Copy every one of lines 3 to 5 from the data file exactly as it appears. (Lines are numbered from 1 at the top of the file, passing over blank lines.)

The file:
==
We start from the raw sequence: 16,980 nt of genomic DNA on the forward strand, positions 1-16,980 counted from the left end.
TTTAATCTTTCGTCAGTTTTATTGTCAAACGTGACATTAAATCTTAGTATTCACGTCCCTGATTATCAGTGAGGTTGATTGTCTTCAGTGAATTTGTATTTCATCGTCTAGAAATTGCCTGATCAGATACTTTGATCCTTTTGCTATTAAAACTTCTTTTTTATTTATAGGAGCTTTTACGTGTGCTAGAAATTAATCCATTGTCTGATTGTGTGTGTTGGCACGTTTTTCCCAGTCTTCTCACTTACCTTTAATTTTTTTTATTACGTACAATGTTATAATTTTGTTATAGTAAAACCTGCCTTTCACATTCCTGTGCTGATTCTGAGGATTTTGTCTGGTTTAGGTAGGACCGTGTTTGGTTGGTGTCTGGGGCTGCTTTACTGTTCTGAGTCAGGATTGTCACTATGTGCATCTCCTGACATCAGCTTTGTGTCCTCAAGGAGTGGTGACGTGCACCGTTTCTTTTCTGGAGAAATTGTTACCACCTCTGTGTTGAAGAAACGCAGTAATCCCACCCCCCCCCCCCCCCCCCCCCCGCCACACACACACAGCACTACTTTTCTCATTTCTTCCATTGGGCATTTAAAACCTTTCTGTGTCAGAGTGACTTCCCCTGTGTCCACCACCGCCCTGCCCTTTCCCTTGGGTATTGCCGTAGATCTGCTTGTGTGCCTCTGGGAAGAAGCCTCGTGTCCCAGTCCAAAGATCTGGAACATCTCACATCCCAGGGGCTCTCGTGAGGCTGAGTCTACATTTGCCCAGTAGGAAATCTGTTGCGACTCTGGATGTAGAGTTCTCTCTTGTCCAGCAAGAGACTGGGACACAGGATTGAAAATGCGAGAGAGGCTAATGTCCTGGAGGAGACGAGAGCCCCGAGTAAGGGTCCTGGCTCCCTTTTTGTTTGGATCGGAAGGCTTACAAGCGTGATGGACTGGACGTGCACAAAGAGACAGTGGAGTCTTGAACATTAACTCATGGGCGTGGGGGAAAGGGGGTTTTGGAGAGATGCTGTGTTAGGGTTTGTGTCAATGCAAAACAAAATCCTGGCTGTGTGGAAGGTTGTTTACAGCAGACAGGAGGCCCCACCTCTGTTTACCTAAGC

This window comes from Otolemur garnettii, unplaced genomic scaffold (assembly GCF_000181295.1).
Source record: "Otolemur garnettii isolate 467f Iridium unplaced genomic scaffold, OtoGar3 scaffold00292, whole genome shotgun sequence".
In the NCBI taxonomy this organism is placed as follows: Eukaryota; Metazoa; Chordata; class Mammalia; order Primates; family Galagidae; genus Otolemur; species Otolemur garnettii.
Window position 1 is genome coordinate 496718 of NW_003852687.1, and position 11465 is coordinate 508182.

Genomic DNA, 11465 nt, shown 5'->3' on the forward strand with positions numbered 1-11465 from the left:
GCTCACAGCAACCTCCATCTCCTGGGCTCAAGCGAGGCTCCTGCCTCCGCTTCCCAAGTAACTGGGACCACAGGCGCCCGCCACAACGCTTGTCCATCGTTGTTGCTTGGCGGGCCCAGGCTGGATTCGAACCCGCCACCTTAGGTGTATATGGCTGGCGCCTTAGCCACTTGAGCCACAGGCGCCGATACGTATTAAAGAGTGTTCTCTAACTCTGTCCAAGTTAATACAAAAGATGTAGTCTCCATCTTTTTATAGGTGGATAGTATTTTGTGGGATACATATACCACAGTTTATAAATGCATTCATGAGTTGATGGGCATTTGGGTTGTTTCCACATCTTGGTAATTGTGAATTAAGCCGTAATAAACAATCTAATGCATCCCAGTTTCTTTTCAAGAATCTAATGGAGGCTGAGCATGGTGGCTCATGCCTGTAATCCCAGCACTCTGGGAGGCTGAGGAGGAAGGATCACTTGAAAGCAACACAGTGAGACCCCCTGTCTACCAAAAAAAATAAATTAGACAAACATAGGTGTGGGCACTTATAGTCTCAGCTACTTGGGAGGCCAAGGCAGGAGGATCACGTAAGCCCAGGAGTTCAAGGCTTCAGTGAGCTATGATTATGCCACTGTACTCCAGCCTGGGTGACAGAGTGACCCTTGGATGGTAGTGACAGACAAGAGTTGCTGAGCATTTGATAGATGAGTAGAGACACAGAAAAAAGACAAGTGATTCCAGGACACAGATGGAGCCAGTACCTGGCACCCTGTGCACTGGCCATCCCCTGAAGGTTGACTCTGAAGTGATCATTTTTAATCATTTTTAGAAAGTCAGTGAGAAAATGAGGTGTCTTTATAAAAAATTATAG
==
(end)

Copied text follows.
This window comes from Otolemur garnettii, unplaced genomic scaffold (assembly GCF_000181295.1).
Source record: "Otolemur garnettii isolate 467f Iridium unplaced genomic scaffold, OtoGar3 scaffold00292, whole genome shotgun sequence".
In the NCBI taxonomy this organism is placed as follows: Eukaryota; Metazoa; Chordata; class Mammalia; order Primates; family Galagidae; genus Otolemur; species Otolemur garnettii.